A soldier for her cause

February 08, 2004|by CANDICE BOSELY

Editor's Note: This is the second of a five-part series featuring black men and women who are making a difference in their communities.

Growing up in a time before school integration, Rosabell Roman sometimes would wander down to Martinsburg High School, where disparities were obvious.

White students received accolades and scholarships.

"The black kids never got any awards," said Roman, who now serves as the chair of the Dr. Martin Luther King Jr. Memorial Scholarship Committee.

Under the program, scholarships are awarded to students of all races, although half must be given to minority students. More than 120 scholarships have been given out since the program began in 1981.


Roman, 76, has been active with the program since its beginning. Along with awarding scholarships, committee members also organize a banquet every year to honor King.

In order to qualify for a scholarship, students in Berkeley, Jefferson and Morgan counties must have a minimum 2.5 GPA and be considered low-income. Applicants also must be interviewed and write an essay on King.

Each student who is awarded a scholarship receives $1,000, which is sent directly to his or her college or university of choice. All of the money is raised through contributions.

Many students have used the money to attend in-state schools, but others have gone to Virginia Tech, Washington and Lee University, Carnegie Mellon University, City College of New York and Columbus College of Art & Design.

During her life, Roman has witnessed monumental events in American history.

She was on her back porch in Martinsburg on April 4, 1968, the day King was assassinated in Memphis, Tenn. She remembers hearing someone shout the news and running inside to turn on her television. "It was a sad day for the whole world," she said.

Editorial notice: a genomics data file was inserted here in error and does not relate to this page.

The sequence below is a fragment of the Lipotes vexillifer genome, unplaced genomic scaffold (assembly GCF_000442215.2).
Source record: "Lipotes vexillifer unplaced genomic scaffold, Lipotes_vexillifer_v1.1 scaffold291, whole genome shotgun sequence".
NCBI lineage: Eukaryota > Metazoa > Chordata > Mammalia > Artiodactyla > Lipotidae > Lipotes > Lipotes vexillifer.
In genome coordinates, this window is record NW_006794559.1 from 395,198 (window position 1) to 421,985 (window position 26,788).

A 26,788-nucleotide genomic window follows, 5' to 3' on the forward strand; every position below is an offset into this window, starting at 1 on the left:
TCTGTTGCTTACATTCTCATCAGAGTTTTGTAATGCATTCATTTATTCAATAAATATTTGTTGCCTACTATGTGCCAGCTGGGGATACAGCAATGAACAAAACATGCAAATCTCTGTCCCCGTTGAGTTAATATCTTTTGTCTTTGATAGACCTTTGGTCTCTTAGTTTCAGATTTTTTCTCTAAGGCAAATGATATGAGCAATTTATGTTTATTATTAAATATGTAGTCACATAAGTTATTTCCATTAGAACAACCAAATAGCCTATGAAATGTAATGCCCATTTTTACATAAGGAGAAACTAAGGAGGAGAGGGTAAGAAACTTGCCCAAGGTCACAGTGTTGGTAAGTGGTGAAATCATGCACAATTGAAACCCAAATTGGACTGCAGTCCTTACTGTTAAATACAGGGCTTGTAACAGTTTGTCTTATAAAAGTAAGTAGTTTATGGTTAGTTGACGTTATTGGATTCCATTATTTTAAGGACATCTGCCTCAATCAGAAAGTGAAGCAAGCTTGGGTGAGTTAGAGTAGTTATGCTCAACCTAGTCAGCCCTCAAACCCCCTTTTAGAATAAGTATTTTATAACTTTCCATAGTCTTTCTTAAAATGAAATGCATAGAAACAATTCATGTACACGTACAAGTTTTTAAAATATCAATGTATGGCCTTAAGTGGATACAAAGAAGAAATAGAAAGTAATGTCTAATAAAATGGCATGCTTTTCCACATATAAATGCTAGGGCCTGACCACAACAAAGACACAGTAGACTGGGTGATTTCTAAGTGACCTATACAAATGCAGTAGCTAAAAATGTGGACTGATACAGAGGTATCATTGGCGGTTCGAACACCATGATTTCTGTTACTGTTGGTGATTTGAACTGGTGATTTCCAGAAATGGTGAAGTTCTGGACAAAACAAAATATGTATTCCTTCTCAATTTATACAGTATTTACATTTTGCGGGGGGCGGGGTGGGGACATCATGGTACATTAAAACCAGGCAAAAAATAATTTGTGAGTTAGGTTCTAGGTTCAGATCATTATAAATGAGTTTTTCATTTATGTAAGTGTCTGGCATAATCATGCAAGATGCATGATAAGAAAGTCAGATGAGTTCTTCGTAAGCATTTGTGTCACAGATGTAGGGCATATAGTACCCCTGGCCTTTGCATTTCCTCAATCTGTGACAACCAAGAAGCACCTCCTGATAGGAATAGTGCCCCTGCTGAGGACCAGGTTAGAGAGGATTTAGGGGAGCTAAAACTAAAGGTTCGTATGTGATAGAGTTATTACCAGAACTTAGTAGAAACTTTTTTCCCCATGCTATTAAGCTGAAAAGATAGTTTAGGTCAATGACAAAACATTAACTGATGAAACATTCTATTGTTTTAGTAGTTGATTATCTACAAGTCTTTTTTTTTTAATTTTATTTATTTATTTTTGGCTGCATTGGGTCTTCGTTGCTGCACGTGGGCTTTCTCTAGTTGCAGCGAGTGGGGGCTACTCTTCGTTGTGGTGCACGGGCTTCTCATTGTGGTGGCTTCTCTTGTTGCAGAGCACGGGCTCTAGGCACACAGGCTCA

"I love Dr. King. He had a vision," she said. "I always think about things that he talked about, kids that need education."

Roman tries to help others to ensure her life has not been lived in vain - something King taught.

As a child, Roman had to walk to her all-black school, no matter what the weather was like. Sometimes, she and her friends would walk past school buses that picked up white students at home and dropped them off at school.

Black students trudged on.

"We got the same education that they did," Roman said.

Roman attended a former school that is now called The Ramer Center on Martin Street. She said it was a wonderful school with a family atmosphere. Some cried when they were forced to integrate into white schools, she said.

Work still remains in the fight for equality, she said.

"Not everything has changed. We hang in there and do whatever we can to make things better," she said. "There's a lot of hidden racism. I know it's out there. I don't know how to put it into words."

As for the biggest challenge facing black people today, Roman prefaced her remarks by noting that she is not a politician. However, she said the country needs people who will run government in a way that makes it better for all races and so everyone can live together peacefully.

"I know there are things that can be done to make life even better than it is," she said.

Not one to complain, Roman said she has lived a blessed life. A widow now, she and her husband had six children. She now is a great-grandmother.

Roman has worked for the Salvation Army and Red Cross. She participated in a nutrition program in which she taught low-income women how to prepare nutritious meals. Several years ago, she was named the Berkeley County Citizen of the Year.

As she and others on the committee grow older, Roman wonders how much longer the current scholarship and banquet program will be in place.

"We're going to keep it going as long as we can. Right now, we're really doing it for the community," she said. Hundreds attend the banquet each year.

Should the current program end, Roman said she hopes another organization will take over giving out scholarships and wants churches to continue holding a service in memory of King.

"He needs never to be forgotten," she said.

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